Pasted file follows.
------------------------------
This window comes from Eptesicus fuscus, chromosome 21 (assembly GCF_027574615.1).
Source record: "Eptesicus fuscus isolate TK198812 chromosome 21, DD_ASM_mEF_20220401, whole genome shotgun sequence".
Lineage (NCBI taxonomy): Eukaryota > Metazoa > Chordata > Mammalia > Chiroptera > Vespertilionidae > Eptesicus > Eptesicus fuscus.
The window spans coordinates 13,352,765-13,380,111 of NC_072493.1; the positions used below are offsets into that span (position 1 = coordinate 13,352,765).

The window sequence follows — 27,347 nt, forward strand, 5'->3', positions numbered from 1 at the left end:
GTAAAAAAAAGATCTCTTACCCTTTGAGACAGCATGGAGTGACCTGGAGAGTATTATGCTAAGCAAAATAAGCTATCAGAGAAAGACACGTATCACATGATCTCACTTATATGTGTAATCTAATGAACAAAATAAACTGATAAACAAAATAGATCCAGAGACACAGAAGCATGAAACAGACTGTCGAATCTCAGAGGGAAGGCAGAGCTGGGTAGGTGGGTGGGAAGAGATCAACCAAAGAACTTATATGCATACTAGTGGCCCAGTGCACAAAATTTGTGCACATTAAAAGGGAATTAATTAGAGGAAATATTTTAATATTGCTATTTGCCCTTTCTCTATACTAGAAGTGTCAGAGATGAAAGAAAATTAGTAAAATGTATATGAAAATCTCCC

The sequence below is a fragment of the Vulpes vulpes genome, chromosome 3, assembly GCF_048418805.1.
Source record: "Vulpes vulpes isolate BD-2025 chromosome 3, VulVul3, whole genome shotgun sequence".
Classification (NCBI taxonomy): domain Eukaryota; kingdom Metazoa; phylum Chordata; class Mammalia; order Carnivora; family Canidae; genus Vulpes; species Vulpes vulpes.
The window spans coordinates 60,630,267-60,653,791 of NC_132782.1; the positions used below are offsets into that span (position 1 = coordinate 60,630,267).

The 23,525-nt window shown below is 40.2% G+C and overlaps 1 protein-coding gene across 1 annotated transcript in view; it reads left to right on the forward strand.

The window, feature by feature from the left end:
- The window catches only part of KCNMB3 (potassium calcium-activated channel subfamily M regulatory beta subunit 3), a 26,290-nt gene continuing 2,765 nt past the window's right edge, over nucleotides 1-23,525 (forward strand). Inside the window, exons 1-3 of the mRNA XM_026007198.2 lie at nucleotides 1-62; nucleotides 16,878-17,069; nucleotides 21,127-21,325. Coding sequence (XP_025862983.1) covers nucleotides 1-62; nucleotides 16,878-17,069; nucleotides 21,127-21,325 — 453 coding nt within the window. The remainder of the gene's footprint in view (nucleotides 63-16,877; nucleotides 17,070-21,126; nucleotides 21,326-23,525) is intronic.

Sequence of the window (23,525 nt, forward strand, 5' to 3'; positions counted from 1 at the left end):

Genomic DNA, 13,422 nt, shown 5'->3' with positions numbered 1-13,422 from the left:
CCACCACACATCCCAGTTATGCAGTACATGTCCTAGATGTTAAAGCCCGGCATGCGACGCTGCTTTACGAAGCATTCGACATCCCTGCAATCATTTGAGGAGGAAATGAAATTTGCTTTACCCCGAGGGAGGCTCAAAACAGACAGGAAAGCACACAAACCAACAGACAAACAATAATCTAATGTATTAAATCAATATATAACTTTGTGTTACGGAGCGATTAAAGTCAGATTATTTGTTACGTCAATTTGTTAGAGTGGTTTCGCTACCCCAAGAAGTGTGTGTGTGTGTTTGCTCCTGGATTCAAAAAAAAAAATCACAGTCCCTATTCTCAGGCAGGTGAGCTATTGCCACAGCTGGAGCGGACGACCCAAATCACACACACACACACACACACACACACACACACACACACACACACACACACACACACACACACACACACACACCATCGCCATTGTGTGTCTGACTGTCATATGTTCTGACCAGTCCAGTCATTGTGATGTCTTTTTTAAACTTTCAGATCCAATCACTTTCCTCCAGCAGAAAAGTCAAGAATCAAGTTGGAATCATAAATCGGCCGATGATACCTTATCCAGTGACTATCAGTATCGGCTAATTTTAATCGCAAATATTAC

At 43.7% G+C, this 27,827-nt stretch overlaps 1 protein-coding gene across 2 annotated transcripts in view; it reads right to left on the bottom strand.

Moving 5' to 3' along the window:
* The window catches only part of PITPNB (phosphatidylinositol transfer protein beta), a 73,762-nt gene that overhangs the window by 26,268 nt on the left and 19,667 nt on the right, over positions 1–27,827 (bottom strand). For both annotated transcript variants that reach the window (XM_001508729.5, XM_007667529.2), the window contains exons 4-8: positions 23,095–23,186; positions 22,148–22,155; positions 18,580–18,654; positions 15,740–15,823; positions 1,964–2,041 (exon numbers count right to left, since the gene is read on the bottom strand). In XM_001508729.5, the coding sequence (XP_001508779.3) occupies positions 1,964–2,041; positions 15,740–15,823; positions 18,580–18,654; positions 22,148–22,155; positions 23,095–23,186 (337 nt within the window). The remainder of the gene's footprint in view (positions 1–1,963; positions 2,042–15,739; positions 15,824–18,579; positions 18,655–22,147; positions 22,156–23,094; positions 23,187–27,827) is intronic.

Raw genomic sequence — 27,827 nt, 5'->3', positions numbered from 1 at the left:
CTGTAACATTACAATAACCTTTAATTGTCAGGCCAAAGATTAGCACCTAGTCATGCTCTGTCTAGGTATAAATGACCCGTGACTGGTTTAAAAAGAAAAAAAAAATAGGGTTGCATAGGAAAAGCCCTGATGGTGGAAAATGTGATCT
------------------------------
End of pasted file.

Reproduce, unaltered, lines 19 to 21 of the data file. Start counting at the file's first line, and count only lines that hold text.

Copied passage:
* The window catches only part of PITPNB (phosphatidylinositol transfer protein beta), a 73,762-nt gene that overhangs the window by 26,268 nt on the left and 19,667 nt on the right, over positions 1–27,827 (bottom strand). For both annotated transcript variants that reach the window (XM_001508729.5, XM_007667529.2), the window contains exons 4-8: positions 23,095–23,186; positions 22,148–22,155; positions 18,580–18,654; positions 15,740–15,823; positions 1,964–2,041 (exon numbers count right to left, since the gene is read on the bottom strand). In XM_001508729.5, the coding sequence (XP_001508779.3) occupies positions 1,964–2,041; positions 15,740–15,823; positions 18,580–18,654; positions 22,148–22,155; positions 23,095–23,186 (337 nt within the window). The remainder of the gene's footprint in view (positions 1–1,963; positions 2,042–15,739; positions 15,824–18,579; positions 18,655–22,147; positions 22,156–23,094; positions 23,187–27,827) is intronic.

Raw genomic sequence — 27,827 nt, 5'->3', positions numbered from 1 at the left:
CTGTAACATTACAATAACCTTTAATTGTCAGGCCAAAGATTAGCACCTAGTCATGCTCTGTCTAGGTATAAATGACCCGTGACTGGTTTAAAAAGAAAAAAAAAATAGGGTTGCATAGGAAAAGCCCTGATGGTGGAAAATGTGATCT